In his prologue, Luke articulates his desire to give his readers a clear and coherent presentation of the words and deeds of Christ (1:1-4). By A. D. 62 there were undoubtedly many oral and some written accounts of Jesus' miracles and teachings. Luke uses several words and phrases in his opening verses which show us he approached this task with the highest of integrity. Luke's investigation included reading "accounts about the events" (1:1) and analyzing "reports...from the early disciples and other eyewitnesses" (1:2). Luke did not criticize the other works; instead, he appealed to their importance as precedents for his own work. He wanted to put these facts in an order that would make sense to the reader in order to help that person to understand Jesus' story.
There are several things to note in Luke 1:1-4. First, Luke has a reason for writing by using the word "since". Secondly, Luke recognized the contribution of others who had also recorded the things Jesus did and taught (...many have undertaken). Thirdly, Luke's Greek is among the best in the New Testament. His introduction is done in the literary style of historians such as Herodotus of Halicarnassus, who also spoke of collecting information by interviewing witnesses and compiling the writings of learned men. Luke contacted eyewitnesses such as the Apostles themselves. He listened and learned from "servants of the Word"; the most notable of course was his traveling companion Paul. These teachings and accounts were "handed down to us" from the first generation of believers which included the disciples and others who had been taught by them. Luke testifies that he has compiled "an orderly account". This means he has arranged the material (through the inspiration of the Holy Spirit) in a way in which we can understand the narrative and what it teaches about Jesus. This does not mean that Luke manipulated facts in order to promote his own opinion or agenda. Rather Luke has organized the facts to present Jesus in such a way that we will know the truth about Him.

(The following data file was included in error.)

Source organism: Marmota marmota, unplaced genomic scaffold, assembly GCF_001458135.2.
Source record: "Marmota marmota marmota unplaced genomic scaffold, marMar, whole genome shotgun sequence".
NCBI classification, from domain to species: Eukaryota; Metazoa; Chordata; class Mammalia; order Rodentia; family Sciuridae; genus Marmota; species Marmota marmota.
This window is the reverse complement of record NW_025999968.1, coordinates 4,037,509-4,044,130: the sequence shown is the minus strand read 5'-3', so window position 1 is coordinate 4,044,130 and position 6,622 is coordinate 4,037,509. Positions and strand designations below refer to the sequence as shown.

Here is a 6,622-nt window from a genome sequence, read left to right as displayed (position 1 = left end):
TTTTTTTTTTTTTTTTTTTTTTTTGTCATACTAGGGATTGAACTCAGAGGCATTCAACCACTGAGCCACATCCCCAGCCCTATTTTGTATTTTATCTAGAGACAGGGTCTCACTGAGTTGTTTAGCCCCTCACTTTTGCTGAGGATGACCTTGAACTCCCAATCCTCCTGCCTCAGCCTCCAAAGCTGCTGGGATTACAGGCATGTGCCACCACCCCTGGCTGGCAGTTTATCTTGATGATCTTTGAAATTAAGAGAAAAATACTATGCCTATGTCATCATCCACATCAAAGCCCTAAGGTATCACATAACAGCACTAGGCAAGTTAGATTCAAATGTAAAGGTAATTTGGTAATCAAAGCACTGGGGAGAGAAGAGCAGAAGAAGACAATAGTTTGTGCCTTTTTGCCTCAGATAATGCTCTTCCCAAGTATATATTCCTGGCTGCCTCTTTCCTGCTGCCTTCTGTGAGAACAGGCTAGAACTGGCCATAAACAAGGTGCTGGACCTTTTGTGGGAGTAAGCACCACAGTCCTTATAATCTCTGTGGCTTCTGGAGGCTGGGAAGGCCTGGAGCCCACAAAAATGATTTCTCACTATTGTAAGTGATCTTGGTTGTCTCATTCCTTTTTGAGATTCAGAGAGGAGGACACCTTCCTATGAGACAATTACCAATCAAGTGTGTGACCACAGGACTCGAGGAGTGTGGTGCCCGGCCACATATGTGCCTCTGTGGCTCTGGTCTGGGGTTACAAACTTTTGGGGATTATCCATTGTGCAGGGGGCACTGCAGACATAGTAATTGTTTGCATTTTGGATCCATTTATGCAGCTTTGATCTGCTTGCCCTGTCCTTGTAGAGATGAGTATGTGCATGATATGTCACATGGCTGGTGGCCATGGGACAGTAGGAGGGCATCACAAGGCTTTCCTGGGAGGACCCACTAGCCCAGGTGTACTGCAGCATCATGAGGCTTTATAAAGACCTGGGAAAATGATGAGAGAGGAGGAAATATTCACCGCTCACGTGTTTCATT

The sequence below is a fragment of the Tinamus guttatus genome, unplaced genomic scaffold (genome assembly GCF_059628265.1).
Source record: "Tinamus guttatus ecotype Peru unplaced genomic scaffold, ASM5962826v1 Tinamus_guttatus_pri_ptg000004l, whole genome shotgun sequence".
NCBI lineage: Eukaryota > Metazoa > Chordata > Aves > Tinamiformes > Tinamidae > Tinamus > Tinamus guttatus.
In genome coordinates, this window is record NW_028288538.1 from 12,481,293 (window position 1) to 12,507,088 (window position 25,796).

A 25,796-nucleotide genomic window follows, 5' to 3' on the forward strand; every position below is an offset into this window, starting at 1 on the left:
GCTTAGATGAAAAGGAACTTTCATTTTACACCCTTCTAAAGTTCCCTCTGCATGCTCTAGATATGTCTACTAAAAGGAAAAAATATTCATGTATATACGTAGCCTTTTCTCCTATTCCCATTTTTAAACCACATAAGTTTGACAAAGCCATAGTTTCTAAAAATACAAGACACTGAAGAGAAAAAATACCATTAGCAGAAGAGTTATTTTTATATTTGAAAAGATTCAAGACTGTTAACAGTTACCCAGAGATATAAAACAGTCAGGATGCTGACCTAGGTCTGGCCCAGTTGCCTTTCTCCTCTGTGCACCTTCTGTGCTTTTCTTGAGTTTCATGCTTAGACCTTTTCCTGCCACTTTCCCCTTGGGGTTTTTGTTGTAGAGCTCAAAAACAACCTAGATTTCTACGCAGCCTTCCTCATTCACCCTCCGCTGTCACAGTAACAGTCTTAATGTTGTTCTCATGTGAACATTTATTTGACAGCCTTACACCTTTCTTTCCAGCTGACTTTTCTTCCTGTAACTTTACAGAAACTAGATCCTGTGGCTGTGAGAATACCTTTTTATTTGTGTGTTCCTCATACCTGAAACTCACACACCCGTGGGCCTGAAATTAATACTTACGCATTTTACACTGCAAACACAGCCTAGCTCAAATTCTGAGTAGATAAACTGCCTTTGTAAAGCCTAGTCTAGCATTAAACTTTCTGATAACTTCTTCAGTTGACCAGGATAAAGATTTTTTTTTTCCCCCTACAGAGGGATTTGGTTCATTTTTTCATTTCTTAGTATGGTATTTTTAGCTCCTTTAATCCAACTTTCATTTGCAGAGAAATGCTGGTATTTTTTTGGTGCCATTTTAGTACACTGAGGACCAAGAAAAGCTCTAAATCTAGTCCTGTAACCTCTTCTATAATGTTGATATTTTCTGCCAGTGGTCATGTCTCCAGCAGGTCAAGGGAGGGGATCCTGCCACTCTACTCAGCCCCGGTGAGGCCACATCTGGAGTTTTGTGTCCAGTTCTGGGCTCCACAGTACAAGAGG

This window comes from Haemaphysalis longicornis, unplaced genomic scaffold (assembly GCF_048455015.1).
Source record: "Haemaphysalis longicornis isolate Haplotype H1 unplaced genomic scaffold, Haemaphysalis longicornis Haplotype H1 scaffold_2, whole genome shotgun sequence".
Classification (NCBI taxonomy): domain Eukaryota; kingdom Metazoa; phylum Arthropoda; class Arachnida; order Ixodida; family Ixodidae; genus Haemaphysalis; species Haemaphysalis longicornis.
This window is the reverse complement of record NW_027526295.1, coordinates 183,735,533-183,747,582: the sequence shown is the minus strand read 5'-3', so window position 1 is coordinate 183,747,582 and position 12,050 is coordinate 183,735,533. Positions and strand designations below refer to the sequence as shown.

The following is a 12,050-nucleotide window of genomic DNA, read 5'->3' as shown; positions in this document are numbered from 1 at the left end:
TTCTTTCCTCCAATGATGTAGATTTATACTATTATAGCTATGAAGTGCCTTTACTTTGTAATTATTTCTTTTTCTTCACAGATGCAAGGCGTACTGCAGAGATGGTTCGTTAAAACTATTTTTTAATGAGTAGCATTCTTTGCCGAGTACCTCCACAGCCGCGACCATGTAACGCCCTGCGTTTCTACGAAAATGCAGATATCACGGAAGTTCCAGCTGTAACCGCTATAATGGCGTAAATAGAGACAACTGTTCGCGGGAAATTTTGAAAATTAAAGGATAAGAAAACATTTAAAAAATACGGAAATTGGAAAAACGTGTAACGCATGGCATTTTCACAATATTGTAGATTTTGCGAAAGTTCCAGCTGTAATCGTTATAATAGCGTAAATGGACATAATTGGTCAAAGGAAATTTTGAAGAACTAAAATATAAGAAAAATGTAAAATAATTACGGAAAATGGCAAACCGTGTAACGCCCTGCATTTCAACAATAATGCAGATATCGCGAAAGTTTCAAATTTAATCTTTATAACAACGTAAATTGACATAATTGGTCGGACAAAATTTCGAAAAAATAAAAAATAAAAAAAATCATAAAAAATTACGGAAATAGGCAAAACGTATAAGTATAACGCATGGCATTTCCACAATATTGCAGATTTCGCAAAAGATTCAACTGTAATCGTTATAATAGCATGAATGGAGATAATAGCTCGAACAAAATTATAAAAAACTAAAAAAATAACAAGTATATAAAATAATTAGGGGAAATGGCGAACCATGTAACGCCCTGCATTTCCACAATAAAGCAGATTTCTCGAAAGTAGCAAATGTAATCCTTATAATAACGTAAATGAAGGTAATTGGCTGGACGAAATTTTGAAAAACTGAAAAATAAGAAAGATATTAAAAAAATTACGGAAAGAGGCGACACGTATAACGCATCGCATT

Lastly, the events that Luke has compiled are "pragmata", that is they are historical facts that any historian would be interested in, but in Luke's Gospel they become more than mere facts, they are for Luke, events of salvation-history and their significance depends on the way one interprets what they have fulfilled. These events refer not only to the deeds of the ministry of Jesus, His passion, death, burial and resurrection, but also to the sequel to all this, the spread of the Gospel from Jerusalem to the end of the known world. Luke is pleased and excited to be sharing his findings for he believes that they "have come to fulfillment" and were "accomplished among us". These events took place in Luke's recent past and have continued their effect into the present.
More importantly, Luke's precision and purpose in writing this book, demonstrates to us, that our Scriptures are to be trusted as an accurate and truthful account of Christ's life, and God's redemptive work among men. Although Luke is not one of the original disciples, he employed a thorough and trustworthy method of fact-finding in order to compile this Gospel. Perhaps William Barclay said it best, "There is no passage of the Bible which sheds such a floodlight on the doctrine of the inspiration of Scripture. No one would deny that the Gospel of Luke is an inspired document; and yet Luke begins by affirming that it is the product of the most careful historical research. God's inspiration does not come to those who sit with folded hands and lazy minds and only wait, but to those who think and seek and search. True inspiration comes when the searching mind joins with the revealing Spirit of God. The word of God is given, but it is given to those who search for it. "Seek and you will find," (Matthew 7:7)."
Ann H. LeFevre, M. Div.
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